IARPA in the News 2015


Over the years there have been numerous stories highlighting the generally poor record so called experts have in predicting major events looming on the horizon. For the past few years a competition has been run by the Intelligence Advanced Research Projects Activity (IARPA) whereby university teams are invited to try and improve the art of forecasting major global events. One of the most successful entrants has been the team from Wharton. Barbara Mellers led the team and she believes their success is down to a number of factors....

International Relations and Security Network (ISN)

The aim of intelligence analysis is straightforward enough: to foresee emerging threats to the extent that one can prepare sufficiently in advance to either prevent or at least mitigate them. Research lies at the core of this enterprise in forecasting risk, whether via classified or unclassified data. But at a time when open source information is exponentially increasing in direct proportion to levels of uncertainty, how such foresight is conducted and by whom has become a key concern.

In 2011, the US government took a bold step in attempting to address those concerns. The Intelligence Advanced Research Projects Activity (or IARPA, a division of the Office of the Director of National intelligence) invested in a four-year exploration of the underpinnings of better foresight analysis. Known as the Aggregative Contingent Estimation (ACE) program, the initiative used a tournament originally consisting of five teams of forecasters to determine which individuals were most adept at forecasting future geopolitical outcomes and which traits shaped the best. Investigators and observers alike were surprised by the tournament’s results.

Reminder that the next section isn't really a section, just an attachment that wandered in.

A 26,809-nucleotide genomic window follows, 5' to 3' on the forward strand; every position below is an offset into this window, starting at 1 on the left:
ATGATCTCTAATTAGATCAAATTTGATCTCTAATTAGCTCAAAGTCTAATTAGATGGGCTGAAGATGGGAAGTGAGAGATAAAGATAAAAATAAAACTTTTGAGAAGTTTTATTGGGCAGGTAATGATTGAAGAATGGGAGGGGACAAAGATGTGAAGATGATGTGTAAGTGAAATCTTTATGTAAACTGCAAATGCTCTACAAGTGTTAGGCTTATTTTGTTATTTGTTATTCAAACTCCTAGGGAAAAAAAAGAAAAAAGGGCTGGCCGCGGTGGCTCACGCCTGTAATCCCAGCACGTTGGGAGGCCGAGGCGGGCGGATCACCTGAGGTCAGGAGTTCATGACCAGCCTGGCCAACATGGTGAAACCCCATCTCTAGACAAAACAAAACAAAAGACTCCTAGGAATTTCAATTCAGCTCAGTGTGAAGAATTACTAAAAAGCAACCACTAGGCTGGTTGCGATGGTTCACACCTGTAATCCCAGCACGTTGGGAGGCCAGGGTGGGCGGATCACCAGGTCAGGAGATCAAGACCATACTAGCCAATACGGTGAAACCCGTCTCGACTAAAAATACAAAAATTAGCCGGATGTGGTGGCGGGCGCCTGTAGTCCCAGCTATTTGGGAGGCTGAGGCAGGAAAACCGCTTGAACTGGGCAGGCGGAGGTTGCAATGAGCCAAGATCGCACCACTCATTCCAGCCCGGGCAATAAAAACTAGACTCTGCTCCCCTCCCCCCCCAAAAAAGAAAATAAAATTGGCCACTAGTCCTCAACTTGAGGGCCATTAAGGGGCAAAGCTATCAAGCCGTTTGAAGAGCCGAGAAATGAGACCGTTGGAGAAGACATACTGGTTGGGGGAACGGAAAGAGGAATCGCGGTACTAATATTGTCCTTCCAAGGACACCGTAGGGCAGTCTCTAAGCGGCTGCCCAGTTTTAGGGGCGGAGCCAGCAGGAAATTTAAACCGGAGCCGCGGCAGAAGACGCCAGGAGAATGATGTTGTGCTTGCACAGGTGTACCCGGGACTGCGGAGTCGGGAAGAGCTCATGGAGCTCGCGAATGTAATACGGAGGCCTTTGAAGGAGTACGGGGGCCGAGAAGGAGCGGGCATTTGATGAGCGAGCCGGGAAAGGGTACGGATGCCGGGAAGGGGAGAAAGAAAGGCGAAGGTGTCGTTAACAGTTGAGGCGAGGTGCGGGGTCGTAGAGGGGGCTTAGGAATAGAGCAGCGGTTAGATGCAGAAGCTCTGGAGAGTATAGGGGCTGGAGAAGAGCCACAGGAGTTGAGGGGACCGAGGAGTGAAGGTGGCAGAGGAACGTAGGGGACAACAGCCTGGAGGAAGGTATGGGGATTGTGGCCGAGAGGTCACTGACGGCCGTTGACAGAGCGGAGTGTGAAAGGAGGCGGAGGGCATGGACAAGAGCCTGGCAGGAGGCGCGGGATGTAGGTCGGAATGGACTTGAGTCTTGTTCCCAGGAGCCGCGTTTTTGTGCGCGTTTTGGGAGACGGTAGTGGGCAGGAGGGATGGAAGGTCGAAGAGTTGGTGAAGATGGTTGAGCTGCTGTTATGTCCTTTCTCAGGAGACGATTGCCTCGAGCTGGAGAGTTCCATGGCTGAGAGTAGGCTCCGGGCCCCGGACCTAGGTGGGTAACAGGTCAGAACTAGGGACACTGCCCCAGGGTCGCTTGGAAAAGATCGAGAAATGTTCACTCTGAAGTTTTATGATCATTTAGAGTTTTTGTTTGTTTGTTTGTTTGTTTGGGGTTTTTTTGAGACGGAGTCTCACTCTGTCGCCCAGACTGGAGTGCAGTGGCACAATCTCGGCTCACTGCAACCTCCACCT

Executive Gov

The Intelligence Advanced Research Projects Activity is inviting potential proposers on the Crowdsourcing Evidence, Argumentation, Thinking and Evaluation program to attend a Proposers’ Day conference on June 30.


WHAT: A plan to harness the crowd to improve evaluation and analysis.

WHY: The intelligence community is looking to improve its analytical capabilities via a new program called CREATE, short for Crowdsourcing Evidence, Argumentation, Thinking and Evaluation. CREATE is in its vague, pre-solicitation infancy, but basically the intelligence community's internal skunkworks IARPA is hoping to establish a structured method of assessing ideas across disciplines, forming arguments and counterarguments, and develop a platform for crowdsourcing the development and refining of arguments.


Quantum computing has taken a step closer with two recent announcements demonstrating methods for error correction in addition to a new scalable design for quantum circuits based on a lattice structure. The research, published earlier this month in the journal Nature Communications, lays out plans for overcoming some of the most significant technological roadblocks preventing quantum computing from reaching its full potential. The work at IBM was funded in part by the US IARPA (Intelligence Advanced Research Projects Activity) multi-qubit-coherent-operations program.